“As you all know from the last newsletter I’ve been ‘off the wall’ a bit (what’s new?) and started to promote The Alternative Championship, some want to call it the ‘punter’s championship, and I’m pleased to report that to date 41 of you have responded to my offer…. THANKS.   The deadline for entry to my database was 30/4/96, however I’ll still take latecomers for another couple of weeks  … say 17/5/96.   It looks like the biggest problem will be to get results from the race organisers … any RO’s please , please note, I’d be very grateful if you’d help get results to me.   

I hope that you’ll all remember the very generous offer from Scottish Hill Runners that they will use some of your funds to sponsor the prizes, although I also know that the intention is to give all participants some kind of commemoration for the season’s races.   


The letter having been sent out, entries received and the deadline extended, it was  decided that all runners, regardless of position, were to receive a certificate.   Note the comment above about a commemoration being donated by the SHR.  Many races at the time awarded a certificate – Ben Nevis, Tom Scott, Mamore Hill, etc – and the appropriate certificate was designed.

For the other two issues noted above, it was clear right from the start that entries were to him and he had also volunteered to produce a spreadsheet with the results and keep it up to date.   The scheme was ‘up and running’.   All that was required now was the results rom all the races.   In the days of typewritten results (handwritten on occasion) these were not always easy to obtain on the day.   This meant sending out polite requests bbut Denis was up to the job –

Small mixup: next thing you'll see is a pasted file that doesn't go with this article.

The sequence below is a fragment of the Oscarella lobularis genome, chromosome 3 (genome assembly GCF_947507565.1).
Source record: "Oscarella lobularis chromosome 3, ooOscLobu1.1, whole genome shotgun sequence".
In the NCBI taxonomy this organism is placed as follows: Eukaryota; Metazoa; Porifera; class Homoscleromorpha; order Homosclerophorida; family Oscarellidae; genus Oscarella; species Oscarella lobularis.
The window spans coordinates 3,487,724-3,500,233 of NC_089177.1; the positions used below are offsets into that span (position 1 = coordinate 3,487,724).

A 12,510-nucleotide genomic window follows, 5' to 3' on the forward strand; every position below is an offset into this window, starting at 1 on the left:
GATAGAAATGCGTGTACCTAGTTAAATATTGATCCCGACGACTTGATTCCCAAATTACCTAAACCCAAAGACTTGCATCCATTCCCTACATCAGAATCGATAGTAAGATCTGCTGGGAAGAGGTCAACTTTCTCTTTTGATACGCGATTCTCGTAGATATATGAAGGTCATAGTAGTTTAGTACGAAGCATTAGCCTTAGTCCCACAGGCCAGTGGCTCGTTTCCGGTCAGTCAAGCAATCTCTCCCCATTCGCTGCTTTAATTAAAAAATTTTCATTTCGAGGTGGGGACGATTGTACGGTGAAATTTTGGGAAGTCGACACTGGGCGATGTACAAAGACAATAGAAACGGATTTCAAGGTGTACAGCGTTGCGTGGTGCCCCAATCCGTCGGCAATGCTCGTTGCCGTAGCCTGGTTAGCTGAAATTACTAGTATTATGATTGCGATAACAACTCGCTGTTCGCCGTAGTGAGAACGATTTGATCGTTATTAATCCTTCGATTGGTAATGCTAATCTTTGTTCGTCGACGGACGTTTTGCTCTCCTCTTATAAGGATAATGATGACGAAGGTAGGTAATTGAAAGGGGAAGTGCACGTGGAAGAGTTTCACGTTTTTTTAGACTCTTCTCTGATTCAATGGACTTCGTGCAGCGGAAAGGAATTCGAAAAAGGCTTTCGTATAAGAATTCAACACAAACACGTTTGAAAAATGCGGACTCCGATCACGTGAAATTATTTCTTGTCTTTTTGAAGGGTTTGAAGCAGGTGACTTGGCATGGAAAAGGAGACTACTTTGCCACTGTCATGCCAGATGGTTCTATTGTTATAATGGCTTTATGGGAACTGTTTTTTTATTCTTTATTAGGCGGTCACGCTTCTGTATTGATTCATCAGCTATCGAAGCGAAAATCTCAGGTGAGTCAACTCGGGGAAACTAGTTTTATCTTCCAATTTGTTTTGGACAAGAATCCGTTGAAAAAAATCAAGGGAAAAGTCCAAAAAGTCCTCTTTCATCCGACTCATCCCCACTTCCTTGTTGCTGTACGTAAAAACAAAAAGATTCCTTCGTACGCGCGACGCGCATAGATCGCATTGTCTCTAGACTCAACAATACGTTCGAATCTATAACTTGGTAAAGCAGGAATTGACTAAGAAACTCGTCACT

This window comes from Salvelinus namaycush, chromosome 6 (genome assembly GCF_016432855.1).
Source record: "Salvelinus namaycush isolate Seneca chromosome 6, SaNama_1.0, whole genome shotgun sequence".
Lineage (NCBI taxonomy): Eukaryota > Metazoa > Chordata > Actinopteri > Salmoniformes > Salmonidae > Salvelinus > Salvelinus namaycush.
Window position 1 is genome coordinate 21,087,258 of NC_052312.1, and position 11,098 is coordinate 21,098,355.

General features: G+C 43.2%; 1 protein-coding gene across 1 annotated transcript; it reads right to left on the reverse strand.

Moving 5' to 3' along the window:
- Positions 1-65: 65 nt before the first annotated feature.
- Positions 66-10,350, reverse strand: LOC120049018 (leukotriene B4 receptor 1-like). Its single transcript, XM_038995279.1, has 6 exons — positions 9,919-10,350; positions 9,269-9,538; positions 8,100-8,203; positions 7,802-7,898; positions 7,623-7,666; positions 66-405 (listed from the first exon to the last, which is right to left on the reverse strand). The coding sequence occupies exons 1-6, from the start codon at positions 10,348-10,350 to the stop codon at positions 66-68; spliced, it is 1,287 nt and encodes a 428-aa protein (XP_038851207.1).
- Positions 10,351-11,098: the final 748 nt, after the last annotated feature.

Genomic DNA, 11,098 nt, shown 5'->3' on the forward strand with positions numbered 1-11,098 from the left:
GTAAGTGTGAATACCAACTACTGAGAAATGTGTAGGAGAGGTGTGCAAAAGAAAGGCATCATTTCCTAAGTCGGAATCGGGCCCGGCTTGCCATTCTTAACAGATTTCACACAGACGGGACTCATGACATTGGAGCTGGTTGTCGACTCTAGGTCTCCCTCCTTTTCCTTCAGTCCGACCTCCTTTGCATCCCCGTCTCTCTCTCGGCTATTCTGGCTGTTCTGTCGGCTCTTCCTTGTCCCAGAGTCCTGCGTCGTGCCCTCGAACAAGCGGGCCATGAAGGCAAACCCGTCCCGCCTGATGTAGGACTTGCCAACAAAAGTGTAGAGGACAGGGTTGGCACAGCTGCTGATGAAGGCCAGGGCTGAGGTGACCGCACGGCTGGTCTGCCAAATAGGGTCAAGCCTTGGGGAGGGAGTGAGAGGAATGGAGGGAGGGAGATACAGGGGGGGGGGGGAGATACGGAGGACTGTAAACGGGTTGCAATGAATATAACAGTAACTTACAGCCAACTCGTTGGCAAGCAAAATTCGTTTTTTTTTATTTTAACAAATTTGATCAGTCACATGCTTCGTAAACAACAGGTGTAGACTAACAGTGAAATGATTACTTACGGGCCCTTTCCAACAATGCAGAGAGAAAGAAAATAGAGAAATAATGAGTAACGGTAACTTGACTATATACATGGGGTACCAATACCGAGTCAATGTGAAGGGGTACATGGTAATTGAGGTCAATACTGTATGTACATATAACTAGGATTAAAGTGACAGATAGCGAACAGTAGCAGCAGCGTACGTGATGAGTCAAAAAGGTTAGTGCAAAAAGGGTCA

After all that – and the race organisers were all very co-operative – at the end of the season, the spreadsheet was complete and one is reproduced below.

There were some problems in getting complete results sheets and again Denis went into letter writing mode, firing out polite epistles to race organisers and eventually getting the information that he needed to produce the final result.   The results shown below indicate a wide range of participants and their categories.   It really was a championship for the solid, hard running, week-in/week-out competitors who make the sport what it is.

It had been a success due to Denis’s efforts – as well as to the runners who entered, who paid their money, and supported the initiative.